Black Snake Moan

Black Snake Moan is much in the same vein as writer/director Craig Brewer’s previous work, Hustle and Flow. He has an interesting vision of the contemporary South and its inhabitants, particularly in Memphis and West Tennessee, where this film is set. As with Hustle and Flow, music plays a powerful role in the film’s development and his depiction of our culture is authentic and familiar.

Despite its somewhat silly premise involving a hot blond nymphomaniac and her National Guardsman boyfriend and what happens to her once duty calls him, the picture has a surprisingly engaging plot. It’s a character study with few bells and whistles, but it flows smoothly and keeps the viewer involved.

With all of his tricks of the trade, I’ve never seen Sam Jackson with a guitar across his lap. Not only is he convincing, but he appears to play a mean slide guitar. He’s terrific here as a blues man aged well beyond his years due to time spent under the sun in his garden, broken-hearted since his wife left him for his younger brother.

When Lazarus discovers Rae across from his land, battered and bruised, he finds it his calling to nurture her, or as he so bluntly puts it: “I aim to cure you of your wickedness.”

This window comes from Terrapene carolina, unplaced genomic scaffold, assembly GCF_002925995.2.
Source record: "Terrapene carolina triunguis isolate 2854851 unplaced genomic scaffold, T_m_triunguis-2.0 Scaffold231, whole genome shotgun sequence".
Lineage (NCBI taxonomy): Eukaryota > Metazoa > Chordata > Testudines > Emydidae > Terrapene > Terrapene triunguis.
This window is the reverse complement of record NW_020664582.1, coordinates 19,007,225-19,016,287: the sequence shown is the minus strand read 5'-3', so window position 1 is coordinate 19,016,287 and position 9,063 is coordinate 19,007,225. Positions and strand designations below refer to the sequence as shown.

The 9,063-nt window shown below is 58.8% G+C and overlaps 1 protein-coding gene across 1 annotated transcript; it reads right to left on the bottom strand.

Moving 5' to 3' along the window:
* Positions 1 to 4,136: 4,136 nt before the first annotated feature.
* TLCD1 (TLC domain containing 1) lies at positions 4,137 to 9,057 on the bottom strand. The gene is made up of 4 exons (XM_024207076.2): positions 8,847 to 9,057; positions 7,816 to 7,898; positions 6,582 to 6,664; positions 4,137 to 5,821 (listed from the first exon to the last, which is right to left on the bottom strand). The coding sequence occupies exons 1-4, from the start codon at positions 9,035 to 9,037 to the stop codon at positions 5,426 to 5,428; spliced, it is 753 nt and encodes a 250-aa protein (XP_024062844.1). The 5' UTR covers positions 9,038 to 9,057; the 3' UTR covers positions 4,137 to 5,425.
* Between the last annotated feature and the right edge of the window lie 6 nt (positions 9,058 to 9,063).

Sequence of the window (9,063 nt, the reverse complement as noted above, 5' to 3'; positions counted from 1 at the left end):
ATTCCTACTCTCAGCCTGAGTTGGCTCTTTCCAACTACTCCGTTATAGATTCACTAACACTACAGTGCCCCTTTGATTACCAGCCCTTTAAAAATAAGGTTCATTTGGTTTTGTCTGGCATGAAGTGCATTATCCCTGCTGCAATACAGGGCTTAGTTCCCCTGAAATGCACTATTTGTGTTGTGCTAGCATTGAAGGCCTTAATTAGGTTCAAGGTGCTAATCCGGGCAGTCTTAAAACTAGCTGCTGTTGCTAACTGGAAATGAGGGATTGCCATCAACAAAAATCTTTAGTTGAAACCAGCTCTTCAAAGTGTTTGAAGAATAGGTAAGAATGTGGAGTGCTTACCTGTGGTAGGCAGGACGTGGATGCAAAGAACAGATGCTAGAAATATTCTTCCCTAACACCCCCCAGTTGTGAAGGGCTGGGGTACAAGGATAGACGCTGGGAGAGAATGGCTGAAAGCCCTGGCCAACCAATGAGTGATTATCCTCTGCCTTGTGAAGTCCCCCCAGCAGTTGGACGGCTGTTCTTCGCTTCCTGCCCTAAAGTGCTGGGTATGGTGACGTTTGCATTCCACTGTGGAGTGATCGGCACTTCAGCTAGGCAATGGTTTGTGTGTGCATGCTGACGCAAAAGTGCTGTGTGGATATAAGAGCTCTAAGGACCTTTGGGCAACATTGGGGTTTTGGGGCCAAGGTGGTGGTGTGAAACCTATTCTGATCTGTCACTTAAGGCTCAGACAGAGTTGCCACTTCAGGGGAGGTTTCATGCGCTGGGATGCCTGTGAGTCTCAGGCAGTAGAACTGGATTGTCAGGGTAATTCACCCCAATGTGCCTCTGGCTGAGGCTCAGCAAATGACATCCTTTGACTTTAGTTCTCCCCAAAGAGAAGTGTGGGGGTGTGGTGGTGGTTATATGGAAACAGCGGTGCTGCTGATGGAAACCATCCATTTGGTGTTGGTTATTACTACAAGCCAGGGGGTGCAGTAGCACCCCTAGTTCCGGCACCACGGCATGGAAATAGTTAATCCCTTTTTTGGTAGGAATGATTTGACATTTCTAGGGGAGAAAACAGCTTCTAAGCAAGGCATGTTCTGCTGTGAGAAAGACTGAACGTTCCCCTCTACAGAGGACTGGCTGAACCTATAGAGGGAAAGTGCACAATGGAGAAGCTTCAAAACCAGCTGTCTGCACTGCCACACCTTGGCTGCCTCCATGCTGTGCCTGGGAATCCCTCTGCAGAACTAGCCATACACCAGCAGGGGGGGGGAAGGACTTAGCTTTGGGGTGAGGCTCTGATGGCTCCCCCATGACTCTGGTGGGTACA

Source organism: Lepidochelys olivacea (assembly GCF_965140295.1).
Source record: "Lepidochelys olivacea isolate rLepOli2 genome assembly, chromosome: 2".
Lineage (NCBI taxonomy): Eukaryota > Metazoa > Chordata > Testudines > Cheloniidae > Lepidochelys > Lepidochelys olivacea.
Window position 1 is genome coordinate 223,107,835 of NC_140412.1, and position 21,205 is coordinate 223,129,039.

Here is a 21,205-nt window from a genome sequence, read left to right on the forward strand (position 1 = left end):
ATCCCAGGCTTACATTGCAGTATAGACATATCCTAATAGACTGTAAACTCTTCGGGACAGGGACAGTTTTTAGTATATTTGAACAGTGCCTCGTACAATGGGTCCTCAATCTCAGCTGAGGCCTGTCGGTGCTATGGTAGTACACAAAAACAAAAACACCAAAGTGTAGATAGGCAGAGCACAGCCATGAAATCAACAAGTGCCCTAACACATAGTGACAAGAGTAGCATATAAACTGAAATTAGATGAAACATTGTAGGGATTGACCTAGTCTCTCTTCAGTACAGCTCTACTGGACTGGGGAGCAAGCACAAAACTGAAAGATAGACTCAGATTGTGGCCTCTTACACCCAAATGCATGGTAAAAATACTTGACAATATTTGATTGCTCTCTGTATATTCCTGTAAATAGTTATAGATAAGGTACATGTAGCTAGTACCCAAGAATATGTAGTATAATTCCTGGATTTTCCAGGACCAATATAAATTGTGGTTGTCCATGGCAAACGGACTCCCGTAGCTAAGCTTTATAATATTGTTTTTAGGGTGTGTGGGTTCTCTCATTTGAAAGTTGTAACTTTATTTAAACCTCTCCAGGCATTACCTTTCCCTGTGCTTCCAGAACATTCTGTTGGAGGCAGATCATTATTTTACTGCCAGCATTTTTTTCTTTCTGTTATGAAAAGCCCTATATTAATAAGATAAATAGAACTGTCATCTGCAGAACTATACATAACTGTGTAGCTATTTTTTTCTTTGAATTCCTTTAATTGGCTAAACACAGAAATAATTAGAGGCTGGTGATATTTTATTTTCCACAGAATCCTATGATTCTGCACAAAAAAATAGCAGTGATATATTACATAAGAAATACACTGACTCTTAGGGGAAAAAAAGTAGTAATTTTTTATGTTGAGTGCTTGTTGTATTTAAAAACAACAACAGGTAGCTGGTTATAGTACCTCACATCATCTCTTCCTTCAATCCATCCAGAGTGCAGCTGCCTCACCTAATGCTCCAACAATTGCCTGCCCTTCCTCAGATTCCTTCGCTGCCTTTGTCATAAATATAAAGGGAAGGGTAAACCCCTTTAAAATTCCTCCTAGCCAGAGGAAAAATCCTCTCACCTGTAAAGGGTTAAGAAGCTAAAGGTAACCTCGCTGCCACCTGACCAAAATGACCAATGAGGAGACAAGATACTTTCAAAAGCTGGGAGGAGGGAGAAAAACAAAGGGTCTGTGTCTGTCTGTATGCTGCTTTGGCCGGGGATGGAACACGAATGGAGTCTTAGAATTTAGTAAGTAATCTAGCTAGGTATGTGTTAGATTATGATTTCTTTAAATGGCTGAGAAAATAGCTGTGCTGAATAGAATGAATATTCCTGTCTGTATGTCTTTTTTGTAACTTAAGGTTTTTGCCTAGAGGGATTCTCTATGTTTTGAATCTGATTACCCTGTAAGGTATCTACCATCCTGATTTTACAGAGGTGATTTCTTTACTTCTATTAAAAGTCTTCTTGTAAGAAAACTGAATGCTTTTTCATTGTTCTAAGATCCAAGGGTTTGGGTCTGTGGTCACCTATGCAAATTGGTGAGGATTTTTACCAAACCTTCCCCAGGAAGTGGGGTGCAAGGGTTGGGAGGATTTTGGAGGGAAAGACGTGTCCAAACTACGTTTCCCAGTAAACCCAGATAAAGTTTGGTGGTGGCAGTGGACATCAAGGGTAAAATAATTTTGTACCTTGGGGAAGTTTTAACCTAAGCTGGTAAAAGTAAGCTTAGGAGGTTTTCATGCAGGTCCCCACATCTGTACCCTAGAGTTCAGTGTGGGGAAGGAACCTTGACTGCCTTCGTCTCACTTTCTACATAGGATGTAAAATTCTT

Granted, he chains this pretty young thing to his radiator, but his intentions are pure as this man has strength and character exponential. He just happens to live by his own rules.

Shamefully, Christina Ricci seems a little lost in her role. Though she does writhing white trash well, when the camera lingers over her body too long without showing her face, she could just as easily be Juliette Lewis, Jaime Pressley or any nameless half-dressed blond. Ricci is better than that, but it doesn’t show here.

As her affectionate and understanding lover, Timberlake is endearing and sweet, more subdued than his last foray into acting in Alpha Dog. The role also gives him a chance to show off his range and his roots, including his southern accent, more or less abandoned since his youth in Millington, Tenn.


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